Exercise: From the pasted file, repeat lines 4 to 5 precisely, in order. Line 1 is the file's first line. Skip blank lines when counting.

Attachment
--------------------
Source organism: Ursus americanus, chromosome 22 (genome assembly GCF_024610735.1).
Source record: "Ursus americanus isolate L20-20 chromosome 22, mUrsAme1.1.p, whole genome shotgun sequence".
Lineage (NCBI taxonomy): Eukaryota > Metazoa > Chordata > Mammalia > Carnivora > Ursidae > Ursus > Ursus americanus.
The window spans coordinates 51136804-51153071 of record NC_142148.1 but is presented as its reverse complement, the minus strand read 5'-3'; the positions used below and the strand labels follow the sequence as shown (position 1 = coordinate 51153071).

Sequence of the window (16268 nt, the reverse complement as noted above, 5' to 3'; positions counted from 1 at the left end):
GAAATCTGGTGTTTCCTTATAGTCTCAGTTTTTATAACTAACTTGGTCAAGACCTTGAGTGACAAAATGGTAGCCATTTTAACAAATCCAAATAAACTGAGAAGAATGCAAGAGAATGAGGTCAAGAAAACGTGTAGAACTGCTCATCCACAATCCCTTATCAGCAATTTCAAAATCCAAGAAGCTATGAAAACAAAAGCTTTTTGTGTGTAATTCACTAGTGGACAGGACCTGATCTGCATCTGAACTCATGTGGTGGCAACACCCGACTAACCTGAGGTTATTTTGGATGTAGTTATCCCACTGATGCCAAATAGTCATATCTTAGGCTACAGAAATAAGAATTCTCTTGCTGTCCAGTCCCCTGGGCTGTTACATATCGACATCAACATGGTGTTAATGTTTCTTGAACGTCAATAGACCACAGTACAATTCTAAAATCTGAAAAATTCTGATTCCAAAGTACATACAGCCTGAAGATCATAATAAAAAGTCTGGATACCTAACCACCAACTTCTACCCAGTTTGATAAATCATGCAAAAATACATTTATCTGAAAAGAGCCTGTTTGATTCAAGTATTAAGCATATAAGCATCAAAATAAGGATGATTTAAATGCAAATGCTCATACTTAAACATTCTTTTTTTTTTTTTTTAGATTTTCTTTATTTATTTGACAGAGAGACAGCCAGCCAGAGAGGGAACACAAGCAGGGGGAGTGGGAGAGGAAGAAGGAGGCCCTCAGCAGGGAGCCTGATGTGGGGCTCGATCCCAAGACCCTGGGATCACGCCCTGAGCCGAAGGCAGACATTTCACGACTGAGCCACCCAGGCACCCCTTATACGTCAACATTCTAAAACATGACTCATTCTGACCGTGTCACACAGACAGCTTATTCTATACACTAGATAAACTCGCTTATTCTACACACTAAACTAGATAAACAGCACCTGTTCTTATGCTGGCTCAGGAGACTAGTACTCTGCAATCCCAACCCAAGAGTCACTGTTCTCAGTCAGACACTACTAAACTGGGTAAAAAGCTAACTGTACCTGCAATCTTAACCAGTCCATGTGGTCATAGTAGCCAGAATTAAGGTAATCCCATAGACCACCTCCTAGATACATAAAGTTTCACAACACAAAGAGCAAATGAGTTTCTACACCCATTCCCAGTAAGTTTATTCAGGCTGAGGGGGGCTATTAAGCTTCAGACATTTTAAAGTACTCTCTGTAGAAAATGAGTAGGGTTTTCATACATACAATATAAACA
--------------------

The window spans coordinates 51136804-51153071 of record NC_142148.1 but is presented as its reverse complement, the minus strand read 5'-3'; the positions used below and the strand labels follow the sequence as shown (position 1 = coordinate 51153071).

Sequence of the window (16268 nt, the reverse complement as noted above, 5' to 3'; positions counted from 1 at the left end):